[Means Wright and Hannan:] A first-rate Irish woman poet would appear to receive less recognition in Ireland than even a third-rate male poet. Do you find this to be true?
[Boland:] I was on a panel in Boston recently at a festival of Irish poetry, and exactly that point was with me. In the audience there were a number of male poets, but I knew of five or six wonderful Irish women poets that nobody in that audience would have heard of. And the...
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David Baker (review date Summer 1991)
SOURCE: "Framed in Words," in Kenyon Review, Vol. XIII, No. 3, Summer, 1991, pp. 169-81.
[In the following excerpt, Baker discusses Boland's "double stance" toward traditional Irish poetry.]
Eavan Boland is only five years younger than Seamus Heaney, and she is the author of six previous books of poetry, but Outside History 1980–1990 is her first collection to be widely distributed in this country. Ontario Review Press did publish its Introduction to Eavan Boland in 1981, and Carcanet distributed here, modestly, her 1987 The Journey. Still, while she clearly has not sprung overnight fully formed and brilliant, this collection may suggest so to an...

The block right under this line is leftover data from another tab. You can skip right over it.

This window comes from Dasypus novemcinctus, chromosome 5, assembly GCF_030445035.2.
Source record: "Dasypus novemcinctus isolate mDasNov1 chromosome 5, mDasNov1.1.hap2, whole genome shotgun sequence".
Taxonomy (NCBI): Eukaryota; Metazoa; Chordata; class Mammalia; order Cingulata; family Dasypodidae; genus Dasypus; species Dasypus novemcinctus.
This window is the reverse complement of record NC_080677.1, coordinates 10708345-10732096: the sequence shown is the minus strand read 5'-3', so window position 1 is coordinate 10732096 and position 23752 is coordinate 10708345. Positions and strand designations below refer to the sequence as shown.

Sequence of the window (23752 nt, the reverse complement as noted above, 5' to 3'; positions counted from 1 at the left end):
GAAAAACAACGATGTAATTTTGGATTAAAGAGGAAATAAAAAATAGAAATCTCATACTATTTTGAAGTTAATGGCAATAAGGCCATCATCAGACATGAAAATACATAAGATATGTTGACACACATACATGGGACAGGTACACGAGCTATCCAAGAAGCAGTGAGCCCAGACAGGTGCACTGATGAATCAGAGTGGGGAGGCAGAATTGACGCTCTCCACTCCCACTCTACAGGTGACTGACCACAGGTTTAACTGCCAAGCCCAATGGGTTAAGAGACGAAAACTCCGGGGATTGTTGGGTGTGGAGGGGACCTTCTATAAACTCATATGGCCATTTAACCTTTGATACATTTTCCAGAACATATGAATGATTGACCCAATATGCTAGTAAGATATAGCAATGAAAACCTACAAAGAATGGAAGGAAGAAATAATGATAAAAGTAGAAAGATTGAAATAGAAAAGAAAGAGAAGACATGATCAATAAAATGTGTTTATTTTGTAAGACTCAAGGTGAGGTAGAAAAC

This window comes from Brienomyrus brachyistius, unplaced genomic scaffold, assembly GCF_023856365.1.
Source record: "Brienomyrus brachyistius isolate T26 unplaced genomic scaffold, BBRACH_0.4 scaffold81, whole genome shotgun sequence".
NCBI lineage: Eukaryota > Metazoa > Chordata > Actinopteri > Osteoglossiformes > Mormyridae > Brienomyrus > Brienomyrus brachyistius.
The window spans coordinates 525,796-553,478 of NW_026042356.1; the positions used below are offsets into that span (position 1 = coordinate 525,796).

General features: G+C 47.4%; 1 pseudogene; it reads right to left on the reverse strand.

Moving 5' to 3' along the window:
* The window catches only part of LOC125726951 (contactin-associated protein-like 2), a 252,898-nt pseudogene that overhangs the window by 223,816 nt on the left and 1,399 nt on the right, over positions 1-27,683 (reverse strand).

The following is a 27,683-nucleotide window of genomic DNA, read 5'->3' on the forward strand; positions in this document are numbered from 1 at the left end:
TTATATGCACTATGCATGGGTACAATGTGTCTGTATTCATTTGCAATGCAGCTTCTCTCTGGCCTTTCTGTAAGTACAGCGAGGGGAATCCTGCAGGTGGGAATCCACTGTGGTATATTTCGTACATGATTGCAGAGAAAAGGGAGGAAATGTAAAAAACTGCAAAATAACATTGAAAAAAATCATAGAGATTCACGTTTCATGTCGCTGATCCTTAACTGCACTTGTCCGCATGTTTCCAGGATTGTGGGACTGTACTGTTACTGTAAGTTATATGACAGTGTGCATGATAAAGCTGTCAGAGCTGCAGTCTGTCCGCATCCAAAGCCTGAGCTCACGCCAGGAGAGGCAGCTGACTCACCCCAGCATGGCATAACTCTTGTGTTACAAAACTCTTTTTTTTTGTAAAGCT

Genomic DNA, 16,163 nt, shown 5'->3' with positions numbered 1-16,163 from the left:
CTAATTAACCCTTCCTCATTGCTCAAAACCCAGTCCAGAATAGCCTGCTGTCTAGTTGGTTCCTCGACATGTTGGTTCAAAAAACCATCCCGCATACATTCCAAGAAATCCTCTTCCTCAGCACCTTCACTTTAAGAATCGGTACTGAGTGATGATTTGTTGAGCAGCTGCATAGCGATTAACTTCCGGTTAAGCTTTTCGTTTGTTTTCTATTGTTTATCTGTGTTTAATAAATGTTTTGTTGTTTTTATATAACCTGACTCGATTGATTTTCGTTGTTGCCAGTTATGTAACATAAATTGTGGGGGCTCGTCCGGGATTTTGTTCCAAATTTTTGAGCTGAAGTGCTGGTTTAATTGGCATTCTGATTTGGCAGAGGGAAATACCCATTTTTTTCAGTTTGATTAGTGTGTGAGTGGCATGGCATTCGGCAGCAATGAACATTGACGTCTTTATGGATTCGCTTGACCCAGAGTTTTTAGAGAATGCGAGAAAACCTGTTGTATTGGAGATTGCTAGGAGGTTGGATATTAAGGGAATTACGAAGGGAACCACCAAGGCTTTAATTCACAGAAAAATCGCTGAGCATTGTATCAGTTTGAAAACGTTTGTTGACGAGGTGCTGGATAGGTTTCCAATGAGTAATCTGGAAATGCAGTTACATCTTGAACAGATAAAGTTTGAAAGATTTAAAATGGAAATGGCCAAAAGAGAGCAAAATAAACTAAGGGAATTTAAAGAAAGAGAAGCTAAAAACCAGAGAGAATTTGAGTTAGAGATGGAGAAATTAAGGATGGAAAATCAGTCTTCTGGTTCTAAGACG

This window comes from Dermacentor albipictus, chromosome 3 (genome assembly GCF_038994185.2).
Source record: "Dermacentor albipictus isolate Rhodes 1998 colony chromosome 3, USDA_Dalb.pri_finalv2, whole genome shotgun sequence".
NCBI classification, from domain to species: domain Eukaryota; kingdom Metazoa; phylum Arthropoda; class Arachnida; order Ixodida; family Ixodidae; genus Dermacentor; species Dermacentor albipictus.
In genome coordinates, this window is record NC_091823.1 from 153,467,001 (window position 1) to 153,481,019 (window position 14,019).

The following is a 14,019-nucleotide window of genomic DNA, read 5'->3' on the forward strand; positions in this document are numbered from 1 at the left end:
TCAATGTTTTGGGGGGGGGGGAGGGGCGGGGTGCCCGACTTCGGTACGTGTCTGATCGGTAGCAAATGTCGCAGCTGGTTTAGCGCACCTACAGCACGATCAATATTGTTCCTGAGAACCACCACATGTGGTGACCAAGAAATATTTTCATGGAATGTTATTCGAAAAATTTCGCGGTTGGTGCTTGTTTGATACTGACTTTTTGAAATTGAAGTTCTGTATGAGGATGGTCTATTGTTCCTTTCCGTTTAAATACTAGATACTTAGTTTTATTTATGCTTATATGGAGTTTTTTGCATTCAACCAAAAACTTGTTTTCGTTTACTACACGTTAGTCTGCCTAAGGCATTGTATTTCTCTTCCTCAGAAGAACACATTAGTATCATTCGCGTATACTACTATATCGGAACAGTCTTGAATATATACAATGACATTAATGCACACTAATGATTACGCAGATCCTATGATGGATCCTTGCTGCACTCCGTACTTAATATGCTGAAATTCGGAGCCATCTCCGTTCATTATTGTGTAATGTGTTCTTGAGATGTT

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Jody Allen-Randolph (review date April 1992)
SOURCE: "A Passion for the Ordinary," in Women's Review of Books, Vol. IX, No. 7, April, 1992, pp. 19-20.
[In the following review, Allen-Randolph calls the author's Outside History "a retrospective of Boland's most mature and best work."]